Native American Elder Recalls Isolation Of Early Days In The City
In the early 1950s, Chicago was home to less than 1,000 Native Americans. By 1960, that number had grown to 10,000, in large part because of changes to federal policy.
The Indian Relocation programs of the 1950s enticed many Native Americans to move from reservations to big cities, including Chicago. But many Native people felt isolated in their new surroundings, disconnected from their traditional cultures.
The American Indian Center was formed in 1953 in Uptown as a sanctuary for Native people. Father Peter Powell and Susan Kelly Power were among the Center’s founders. Power, 89, is a Native American who grew up in North and South Dakota and moved here as a teenager. Powell, who is white, has spent his career serving as a priest to the Native American population of Chicago. They stopped in the StoryCorps booth recently to talk about how life has changed for Native American people since the 1950s.
“In the early days of Relocation, it was a deliberate policy of the Indian Bureau to scatter people from the same tribe so they wouldn’t get together,” Father Powell said. A friend told him how she used to stand next to a poster of the ballerina Maria Tallchief because she was one of the only Native American she knew of in Chicago.
Native people helped each other adjust to city life, “but the loneliness for home never left us,” Power said. She made a name for herself recording the traditions of the various cultures. The Newberry Library has a fellowship named in her honor, for scholars of Native American culture. “Everyone has a history and no one’s history should be forgotten,” she said.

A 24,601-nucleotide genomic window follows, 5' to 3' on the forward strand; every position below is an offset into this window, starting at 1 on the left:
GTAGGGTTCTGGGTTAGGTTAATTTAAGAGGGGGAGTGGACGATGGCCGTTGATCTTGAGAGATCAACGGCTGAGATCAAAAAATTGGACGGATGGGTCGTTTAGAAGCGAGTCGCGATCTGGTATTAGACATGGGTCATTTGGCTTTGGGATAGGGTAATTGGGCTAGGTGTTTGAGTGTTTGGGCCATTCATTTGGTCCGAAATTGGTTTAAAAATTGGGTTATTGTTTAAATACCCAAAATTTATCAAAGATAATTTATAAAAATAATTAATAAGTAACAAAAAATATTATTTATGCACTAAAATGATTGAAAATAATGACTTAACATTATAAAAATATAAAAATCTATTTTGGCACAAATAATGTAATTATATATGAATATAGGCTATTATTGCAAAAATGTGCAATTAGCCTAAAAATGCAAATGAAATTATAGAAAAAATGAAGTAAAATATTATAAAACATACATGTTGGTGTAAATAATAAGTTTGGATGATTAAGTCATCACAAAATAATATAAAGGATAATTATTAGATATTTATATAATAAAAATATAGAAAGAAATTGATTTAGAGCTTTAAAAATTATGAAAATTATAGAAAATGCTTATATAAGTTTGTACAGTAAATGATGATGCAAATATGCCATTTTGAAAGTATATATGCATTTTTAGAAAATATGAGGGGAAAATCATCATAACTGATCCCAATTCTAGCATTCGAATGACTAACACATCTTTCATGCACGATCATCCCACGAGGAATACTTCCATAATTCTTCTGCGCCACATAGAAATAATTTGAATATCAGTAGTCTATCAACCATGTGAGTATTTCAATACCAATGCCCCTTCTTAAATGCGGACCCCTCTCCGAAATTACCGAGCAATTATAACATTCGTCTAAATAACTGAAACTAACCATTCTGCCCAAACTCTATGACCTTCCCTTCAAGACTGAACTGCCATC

More than six decades after it opened, the American Indian Center still stands in Chicago’s Uptown community at 1630 W. Wilson.
“That first generation [of Native Americans in Chicago] – so wonderfully traditional – was the foundation for our community today,” Father Powell said. “And the heart of that community is the American Indian Center.”
“If you’re around us long enough, you become part of us and you feel it,” Power said. “Come up to our center sometime and you’ll see. Indians are never nosy about if you’re worth knowing, if you’ve got a good enough job or a place to live in. Should I take the time to know you?”